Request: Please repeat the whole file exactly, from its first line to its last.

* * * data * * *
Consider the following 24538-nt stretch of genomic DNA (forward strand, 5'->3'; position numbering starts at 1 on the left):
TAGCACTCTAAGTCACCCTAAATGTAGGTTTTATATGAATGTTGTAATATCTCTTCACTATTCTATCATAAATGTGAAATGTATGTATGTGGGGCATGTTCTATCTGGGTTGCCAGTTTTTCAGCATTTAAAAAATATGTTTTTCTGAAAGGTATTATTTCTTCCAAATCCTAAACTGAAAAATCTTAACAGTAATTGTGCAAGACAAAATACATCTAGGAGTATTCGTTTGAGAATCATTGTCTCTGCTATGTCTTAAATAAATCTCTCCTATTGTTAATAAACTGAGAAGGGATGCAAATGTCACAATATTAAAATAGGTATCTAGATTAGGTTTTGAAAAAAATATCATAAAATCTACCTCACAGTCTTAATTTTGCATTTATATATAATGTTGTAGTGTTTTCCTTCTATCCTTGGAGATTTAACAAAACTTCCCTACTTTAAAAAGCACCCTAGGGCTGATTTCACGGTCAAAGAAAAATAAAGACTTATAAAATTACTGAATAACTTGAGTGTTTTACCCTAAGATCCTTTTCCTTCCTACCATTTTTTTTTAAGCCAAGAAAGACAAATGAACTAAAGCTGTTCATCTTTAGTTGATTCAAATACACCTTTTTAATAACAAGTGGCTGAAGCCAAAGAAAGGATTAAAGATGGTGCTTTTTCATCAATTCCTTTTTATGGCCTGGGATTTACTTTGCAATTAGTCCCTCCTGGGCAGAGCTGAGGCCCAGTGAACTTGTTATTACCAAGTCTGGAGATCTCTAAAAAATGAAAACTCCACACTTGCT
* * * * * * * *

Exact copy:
Consider the following 24538-nt stretch of genomic DNA (forward strand, 5'->3'; position numbering starts at 1 on the left):
TAGCACTCTAAGTCACCCTAAATGTAGGTTTTATATGAATGTTGTAATATCTCTTCACTATTCTATCATAAATGTGAAATGTATGTATGTGGGGCATGTTCTATCTGGGTTGCCAGTTTTTCAGCATTTAAAAAATATGTTTTTCTGAAAGGTATTATTTCTTCCAAATCCTAAACTGAAAAATCTTAACAGTAATTGTGCAAGACAAAATACATCTAGGAGTATTCGTTTGAGAATCATTGTCTCTGCTATGTCTTAAATAAATCTCTCCTATTGTTAATAAACTGAGAAGGGATGCAAATGTCACAATATTAAAATAGGTATCTAGATTAGGTTTTGAAAAAAATATCATAAAATCTACCTCACAGTCTTAATTTTGCATTTATATATAATGTTGTAGTGTTTTCCTTCTATCCTTGGAGATTTAACAAAACTTCCCTACTTTAAAAAGCACCCTAGGGCTGATTTCACGGTCAAAGAAAAATAAAGACTTATAAAATTACTGAATAACTTGAGTGTTTTACCCTAAGATCCTTTTCCTTCCTACCATTTTTTTTTAAGCCAAGAAAGACAAATGAACTAAAGCTGTTCATCTTTAGTTGATTCAAATACACCTTTTTAATAACAAGTGGCTGAAGCCAAAGAAAGGATTAAAGATGGTGCTTTTTCATCAATTCCTTTTTATGGCCTGGGATTTACTTTGCAATTAGTCCCTCCTGGGCAGAGCTGAGGCCCAGTGAACTTGTTATTACCAAGTCTGGAGATCTCTAAAAAATGAAAACTCCACACTTGCT